Set in small-town America (population 375) in the '50s, the action is based around a garage and diner run by a gawky owner with a beautiful wife who strays when a drifter appears to work in the garage. The drifter not only causes the wife to stray but also seduces the young hired-hand and shags him in a car leading to both the wife and the hired-hand dancing in ecstacy and the joys of new-found love. Oh, if only life continued in this vein for the small town but, needless to say, it doesn't.
This was an excellent production (as you'd expect) with slick choreography, simple but effective sets and a glorious and atmospheric interpretation of Bizet's music. I liked the mingling of sexual preferences from the start (two of the garage hands are obviously lovers, others seem ambiguous) and was slightly puzzled at the quiet ripple of 'ooohhs' from sections of the audience at the first man-to-man kiss during a play fight.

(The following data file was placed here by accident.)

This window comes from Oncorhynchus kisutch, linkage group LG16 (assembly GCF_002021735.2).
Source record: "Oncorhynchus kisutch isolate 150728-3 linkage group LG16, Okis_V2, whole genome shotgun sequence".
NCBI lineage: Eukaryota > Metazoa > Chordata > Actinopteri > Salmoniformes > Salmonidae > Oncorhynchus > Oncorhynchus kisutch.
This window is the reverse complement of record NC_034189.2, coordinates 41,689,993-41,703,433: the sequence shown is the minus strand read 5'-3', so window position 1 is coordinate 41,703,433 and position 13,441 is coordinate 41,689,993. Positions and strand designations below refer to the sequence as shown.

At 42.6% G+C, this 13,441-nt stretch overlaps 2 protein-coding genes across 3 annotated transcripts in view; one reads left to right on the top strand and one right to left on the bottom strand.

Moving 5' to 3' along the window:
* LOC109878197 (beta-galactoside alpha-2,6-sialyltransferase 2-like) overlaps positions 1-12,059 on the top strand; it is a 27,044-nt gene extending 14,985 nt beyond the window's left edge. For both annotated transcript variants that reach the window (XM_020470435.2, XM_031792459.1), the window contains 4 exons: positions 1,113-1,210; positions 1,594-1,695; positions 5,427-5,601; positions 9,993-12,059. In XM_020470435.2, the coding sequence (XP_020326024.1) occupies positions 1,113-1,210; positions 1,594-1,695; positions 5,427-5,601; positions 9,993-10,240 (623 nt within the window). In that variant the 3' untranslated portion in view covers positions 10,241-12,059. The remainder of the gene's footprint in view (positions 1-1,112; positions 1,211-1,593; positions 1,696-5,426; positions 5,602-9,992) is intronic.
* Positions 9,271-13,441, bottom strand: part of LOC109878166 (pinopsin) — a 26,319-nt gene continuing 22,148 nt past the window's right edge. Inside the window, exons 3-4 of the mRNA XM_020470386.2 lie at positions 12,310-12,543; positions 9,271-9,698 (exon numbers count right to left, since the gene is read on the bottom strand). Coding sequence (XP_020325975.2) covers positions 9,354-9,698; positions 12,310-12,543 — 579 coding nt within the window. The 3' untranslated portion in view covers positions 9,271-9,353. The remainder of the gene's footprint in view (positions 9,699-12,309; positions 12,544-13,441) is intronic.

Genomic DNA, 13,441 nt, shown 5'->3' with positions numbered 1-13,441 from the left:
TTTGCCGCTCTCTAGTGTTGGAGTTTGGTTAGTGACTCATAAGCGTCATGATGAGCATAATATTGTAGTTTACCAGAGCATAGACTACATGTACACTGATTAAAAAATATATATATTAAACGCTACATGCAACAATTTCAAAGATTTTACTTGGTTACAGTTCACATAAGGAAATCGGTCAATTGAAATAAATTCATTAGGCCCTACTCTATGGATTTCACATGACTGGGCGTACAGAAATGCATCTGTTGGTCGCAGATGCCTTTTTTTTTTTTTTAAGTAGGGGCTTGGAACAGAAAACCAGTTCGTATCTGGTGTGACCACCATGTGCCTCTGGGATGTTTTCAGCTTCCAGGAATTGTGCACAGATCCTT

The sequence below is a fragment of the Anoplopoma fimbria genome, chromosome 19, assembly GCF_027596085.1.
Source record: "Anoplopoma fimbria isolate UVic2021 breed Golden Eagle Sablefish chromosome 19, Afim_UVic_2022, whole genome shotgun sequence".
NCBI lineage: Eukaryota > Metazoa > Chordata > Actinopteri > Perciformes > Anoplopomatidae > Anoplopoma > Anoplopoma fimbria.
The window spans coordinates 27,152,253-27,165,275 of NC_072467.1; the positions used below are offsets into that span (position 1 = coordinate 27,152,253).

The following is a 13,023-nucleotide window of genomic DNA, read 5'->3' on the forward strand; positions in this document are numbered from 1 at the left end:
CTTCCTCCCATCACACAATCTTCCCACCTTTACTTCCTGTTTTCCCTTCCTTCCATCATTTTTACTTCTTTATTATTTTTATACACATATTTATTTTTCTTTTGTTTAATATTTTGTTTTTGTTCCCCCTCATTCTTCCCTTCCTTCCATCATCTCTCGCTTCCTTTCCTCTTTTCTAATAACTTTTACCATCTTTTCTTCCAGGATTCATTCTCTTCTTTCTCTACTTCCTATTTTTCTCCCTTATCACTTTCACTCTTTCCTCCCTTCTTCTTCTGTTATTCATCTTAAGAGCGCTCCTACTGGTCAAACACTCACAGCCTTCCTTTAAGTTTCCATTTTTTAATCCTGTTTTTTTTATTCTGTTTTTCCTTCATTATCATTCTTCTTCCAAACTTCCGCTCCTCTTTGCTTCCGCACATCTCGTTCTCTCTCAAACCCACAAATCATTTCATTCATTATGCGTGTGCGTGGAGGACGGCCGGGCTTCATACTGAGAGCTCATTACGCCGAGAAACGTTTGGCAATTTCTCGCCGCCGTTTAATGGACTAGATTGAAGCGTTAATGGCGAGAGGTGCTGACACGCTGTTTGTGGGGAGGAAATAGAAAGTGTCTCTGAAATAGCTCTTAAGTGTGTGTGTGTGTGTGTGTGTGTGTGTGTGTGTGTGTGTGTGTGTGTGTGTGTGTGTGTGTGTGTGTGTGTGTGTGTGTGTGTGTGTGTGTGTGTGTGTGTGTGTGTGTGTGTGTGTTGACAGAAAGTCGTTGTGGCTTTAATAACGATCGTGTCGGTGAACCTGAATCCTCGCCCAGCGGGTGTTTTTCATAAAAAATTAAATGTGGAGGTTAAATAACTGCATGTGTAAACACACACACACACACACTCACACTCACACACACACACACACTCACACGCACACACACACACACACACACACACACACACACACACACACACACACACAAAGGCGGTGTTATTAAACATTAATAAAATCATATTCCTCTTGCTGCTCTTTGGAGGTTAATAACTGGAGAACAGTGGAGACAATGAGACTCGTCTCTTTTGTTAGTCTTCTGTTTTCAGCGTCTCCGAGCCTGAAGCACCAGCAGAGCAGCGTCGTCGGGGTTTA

The continual movement on stage kept the pace going, with characters doing something in the corners of the stage while the centre was telling the story, only slowing for a few set pieces when the dancers were left centre-stage. Sexual tension littered the stage with touching and seduction and bodies supine after sex. Darkness and danger are never far from the surface though, and we witness a rather distressing prison rape scene, which, from the bruises on the hired-hand's torso, suggests it's been a regular occurance, turning him hard and careless when he meets his own love again. In the end, however, small-town America takes care of its own.
I'm not a fan of dance at all but I like Matthew Bourne's productions. This is the third I've seen ('Swan Lake' and 'Play Without Words' were the others) and once again I've been rewarded by a thoughtful production that lifts the spirit. I'm looking forward to the next.